340B HIV provider groups have slammed a recent federal court decision that could have far-reaching implications on access to a host of preventive health care services.
On Sept. 7, Judge Reed O’Connor of the United States District Court for the Northern District of Texas ruled that mandating private health insurance coverage of pre-exposure prophylaxis or PrEP, a daily medication used to prevent HIV infection, is unconstitutional. The decision has implications that extend far beyond PrEP, and casts doubt on whether the Affordable Care Act (ACA) provision requiring no-cost coverage of certain preventive services will be preserved in future.
O’Connor ruled in favor of a group of conservative Christian employers arguing that mandating coverage of Gilead’s PrEP medications Truvada and Descovy forced them to subsidize and implicitly endorse practices in conflict with their religious beliefs, such as homosexual relationships and intravenous drug use, in violation of the federal Religious Freedom Restoration Act. While the ruling does not go into immediate effect and likely will be appealed by the Biden Administration, it has upset HIV care providers and other health care advocates.
The judge also agreed with the employers’ claim that the ACA’s mandate violates the U.S. Constitution’s Appointments Clause, since members of the main government agency recommending which preventive services should be covered—the U.S. Preventive Services Task Force or PTSF—possess authority equal to “officers of the United States,” and therefore they are currently “unconstitutionally appointed.” They should be nominated by the President and confirmed by the Senate, O’Connor said in his ruling.
Similar arguments have been raised about the constitutionality of appointments to the 340B program administrative dispute resolution board.
Other Preventive Services in Jeopardy?
The ACA requires health plans and self-insured employers to offer full coverage of PrEP—and dozens of other preventive services—without cost-sharing in the form of coinsurance, copays, or deductibles.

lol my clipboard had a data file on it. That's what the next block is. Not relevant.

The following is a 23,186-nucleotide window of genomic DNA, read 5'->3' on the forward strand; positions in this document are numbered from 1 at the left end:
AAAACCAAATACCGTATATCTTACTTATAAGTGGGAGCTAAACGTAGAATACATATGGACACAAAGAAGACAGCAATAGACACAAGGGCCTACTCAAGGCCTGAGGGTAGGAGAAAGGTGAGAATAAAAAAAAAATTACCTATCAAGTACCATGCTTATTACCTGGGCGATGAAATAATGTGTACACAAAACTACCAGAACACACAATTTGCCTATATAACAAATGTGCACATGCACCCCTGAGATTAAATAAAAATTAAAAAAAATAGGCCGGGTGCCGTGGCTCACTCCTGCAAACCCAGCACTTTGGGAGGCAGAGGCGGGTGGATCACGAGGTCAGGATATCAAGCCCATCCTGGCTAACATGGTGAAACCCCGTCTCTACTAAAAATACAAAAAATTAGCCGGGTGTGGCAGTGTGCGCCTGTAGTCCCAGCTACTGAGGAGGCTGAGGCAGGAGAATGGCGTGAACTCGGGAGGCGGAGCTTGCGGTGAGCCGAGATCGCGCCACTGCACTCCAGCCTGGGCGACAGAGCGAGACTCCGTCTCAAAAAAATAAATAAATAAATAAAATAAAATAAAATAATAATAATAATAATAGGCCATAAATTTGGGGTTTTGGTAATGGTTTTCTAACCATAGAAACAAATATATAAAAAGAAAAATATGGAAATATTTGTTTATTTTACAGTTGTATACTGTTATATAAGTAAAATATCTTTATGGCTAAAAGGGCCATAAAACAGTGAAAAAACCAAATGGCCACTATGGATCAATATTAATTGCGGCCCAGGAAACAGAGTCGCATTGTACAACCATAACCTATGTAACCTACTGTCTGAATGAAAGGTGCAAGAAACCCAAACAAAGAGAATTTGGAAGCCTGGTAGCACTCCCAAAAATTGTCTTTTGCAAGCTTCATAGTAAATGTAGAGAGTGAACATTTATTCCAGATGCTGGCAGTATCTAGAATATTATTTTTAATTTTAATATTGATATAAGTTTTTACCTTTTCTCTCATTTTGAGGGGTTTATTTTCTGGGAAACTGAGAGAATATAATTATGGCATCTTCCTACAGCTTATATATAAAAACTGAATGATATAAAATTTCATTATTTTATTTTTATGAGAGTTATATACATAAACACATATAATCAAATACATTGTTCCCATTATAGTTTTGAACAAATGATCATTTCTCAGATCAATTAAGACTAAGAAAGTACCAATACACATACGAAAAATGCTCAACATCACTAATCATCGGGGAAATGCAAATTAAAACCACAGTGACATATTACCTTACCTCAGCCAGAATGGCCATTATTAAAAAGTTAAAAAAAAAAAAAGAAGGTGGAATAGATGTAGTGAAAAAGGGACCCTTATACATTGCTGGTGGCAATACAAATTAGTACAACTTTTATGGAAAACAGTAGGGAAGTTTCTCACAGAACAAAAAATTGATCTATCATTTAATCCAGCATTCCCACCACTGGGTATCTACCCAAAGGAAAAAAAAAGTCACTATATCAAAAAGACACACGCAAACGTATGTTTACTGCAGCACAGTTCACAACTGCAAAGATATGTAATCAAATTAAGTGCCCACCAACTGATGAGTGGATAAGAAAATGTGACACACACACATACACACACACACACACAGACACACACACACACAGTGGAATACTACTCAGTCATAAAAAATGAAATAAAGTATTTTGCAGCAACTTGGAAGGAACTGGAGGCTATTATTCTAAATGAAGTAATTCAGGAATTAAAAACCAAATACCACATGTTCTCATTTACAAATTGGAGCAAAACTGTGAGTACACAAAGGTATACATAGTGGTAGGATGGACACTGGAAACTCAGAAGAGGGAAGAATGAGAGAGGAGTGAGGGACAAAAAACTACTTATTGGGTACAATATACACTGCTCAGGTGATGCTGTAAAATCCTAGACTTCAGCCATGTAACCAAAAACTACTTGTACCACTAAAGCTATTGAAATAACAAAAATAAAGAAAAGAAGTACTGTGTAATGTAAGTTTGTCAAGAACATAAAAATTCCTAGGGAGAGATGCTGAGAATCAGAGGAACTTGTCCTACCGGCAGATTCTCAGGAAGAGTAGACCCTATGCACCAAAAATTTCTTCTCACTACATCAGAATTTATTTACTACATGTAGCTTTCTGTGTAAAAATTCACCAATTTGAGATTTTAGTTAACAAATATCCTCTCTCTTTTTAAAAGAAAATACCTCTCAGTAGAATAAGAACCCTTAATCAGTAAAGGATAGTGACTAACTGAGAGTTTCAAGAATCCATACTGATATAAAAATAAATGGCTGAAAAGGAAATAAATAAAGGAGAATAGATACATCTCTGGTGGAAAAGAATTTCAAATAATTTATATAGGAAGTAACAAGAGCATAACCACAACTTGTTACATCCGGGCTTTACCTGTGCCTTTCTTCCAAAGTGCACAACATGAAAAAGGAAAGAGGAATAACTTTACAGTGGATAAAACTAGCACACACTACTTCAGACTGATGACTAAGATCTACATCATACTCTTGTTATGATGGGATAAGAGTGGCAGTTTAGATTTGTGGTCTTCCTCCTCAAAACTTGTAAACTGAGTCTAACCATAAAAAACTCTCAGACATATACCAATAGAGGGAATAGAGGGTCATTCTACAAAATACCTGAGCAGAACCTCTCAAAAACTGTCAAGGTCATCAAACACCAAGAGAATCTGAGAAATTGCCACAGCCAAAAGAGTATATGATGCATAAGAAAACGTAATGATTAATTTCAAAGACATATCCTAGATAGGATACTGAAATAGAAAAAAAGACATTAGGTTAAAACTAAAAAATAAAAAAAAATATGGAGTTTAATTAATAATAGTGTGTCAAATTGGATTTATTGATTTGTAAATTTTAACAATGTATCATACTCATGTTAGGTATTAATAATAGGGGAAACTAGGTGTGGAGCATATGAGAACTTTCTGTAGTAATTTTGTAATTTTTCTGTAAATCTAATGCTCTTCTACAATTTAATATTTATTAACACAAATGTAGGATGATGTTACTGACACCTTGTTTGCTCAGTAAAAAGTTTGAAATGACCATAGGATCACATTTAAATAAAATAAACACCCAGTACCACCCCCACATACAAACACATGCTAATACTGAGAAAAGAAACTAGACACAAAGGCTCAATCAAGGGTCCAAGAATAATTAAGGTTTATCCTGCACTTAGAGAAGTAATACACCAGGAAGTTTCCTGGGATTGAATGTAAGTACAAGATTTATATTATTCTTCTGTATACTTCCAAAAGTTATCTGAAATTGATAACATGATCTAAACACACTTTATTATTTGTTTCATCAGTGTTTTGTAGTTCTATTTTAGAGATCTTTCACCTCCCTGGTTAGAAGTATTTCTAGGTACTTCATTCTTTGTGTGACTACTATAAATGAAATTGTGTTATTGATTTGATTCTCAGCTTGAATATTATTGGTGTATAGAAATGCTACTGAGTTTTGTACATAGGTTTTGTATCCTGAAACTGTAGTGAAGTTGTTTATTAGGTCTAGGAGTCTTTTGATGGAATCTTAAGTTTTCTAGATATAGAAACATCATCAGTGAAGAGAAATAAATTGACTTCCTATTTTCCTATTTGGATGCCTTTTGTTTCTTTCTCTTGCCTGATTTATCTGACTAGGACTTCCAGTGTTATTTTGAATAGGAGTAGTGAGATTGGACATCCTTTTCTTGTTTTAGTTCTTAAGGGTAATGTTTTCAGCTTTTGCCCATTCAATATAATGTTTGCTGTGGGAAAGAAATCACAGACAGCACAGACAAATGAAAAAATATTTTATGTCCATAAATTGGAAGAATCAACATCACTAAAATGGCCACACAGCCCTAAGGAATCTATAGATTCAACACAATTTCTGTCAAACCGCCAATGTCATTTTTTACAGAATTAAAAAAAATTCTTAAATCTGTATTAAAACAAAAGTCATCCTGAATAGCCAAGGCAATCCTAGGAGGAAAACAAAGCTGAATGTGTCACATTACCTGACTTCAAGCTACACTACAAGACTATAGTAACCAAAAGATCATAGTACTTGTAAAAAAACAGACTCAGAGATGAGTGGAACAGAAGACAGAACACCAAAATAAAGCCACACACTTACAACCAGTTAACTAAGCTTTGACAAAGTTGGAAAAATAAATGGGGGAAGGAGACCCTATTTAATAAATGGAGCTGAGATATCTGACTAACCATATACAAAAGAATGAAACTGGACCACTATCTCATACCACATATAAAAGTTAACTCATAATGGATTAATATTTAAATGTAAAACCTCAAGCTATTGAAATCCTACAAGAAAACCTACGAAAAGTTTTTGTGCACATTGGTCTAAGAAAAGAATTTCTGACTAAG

O’Connor has not yet ruled as to whether health plans must cover other PSTF-recommended services deemed objectionable by the employers, such as contraception and STD screening. Briefs were due Sept. 16 and the judge will subsequently rule on whether to throw out the ACA’s mandated coverage of these preventive services. The government is likely to appeal such a decision.
Rescinding no-cost coverage for services related to sexual and reproductive health opens the door to cut coverage for all of the dozens of preventive services recommended by the PSTF, legal analysts and advocates say. Health plans could pick and choose which of these services are subject to a deductible and cost-sharing and which are not, resulting in fragmented benefits that vary widely across sectors, industries, and geographic areas.
Under this system, individuals at high-risk of certain diseases may be hard-pressed to find a plan that covers screening. Studies have shown that eliminating cost-sharing increases the use of preventive care—colon cancer screening, vaccinations, use of contraception, and chronic disease screening have all increased since mandated coverage was implemented under the ACA—which in turn saves lives.
Judge O’Connor: Well-Known Anti-ACA Crusader
Judge O’Connor has a well-known track record of anti-ACA rulings. In 2018, the President George W. Bush-appointed judge ruled that congressional Republicans’ invalidation of the individual mandate penalty had rendered the entire ACA unconstitutional—a ruling that was later struck down by the U.S. Supreme Court. In 2017, O’Connor also ruled against the ACA’s transgender protections, halting the safeguards one day before they were slated to take effect. He issued a permanent injunction against the law’s contraceptive mandate in 2019 (a decision also reversed by the Supreme Court).
O’Connor is active in the conservative Federalist Society and a former aide to Sen. John Cornyn (R-Texas). The Texas Attorney General’s Office habitually files its many cases challenging the federal government in his district, where, for the last several years, O’Connor has often been the only active judge.
340B Advocates’ Reaction
O’Connor’s decision to allow group health plans to limit or exclude PrEP coverage was condemned by HIV/AIDS providers and advocates, who hope the decision never goes into effect.
“This ruling is very dangerous. What’s next? Treatment for HIV and other sexual transmitted infections, contraception, vaccines for HPV?” said Michael Weinstein, President of the AIDS Healthcare Foundation. “Medical decisions should be made by doctors and patients without interference. Religion has no place in healthcare access.”
“We are deeply troubled by the Texas court’s ruling,” said Shannon Stephenson, president of Ryan White Clinics for 340B Access and CEO of Cempa Community Care in Chattanooga, Tenn. The ruling is “an affront to those of us who know that prevention can mean eradication of HIV/AIDS in our lifetime,” Stephenson says, in addition to being “very dangerous for our nation’s public health, obstructing disease prevention because of a homophobic political agenda.”
Potential effects of the ruling on 340B covered entities that provide PrEP are currently uncertain, but will depend on a number of factors, said Robert Ferraro, Chief Pharmacy Officer at 340B consulting firm Ravin Consultants. Namely, the extent to which private insurers take advantage of the latitude in coverage granted by the decision if it gets implemented, how many PrEP patients are privately insured, and how much of covered entities’ 340B revenue is attributable to PrEP will come into play in determining the impact, Ferraro said.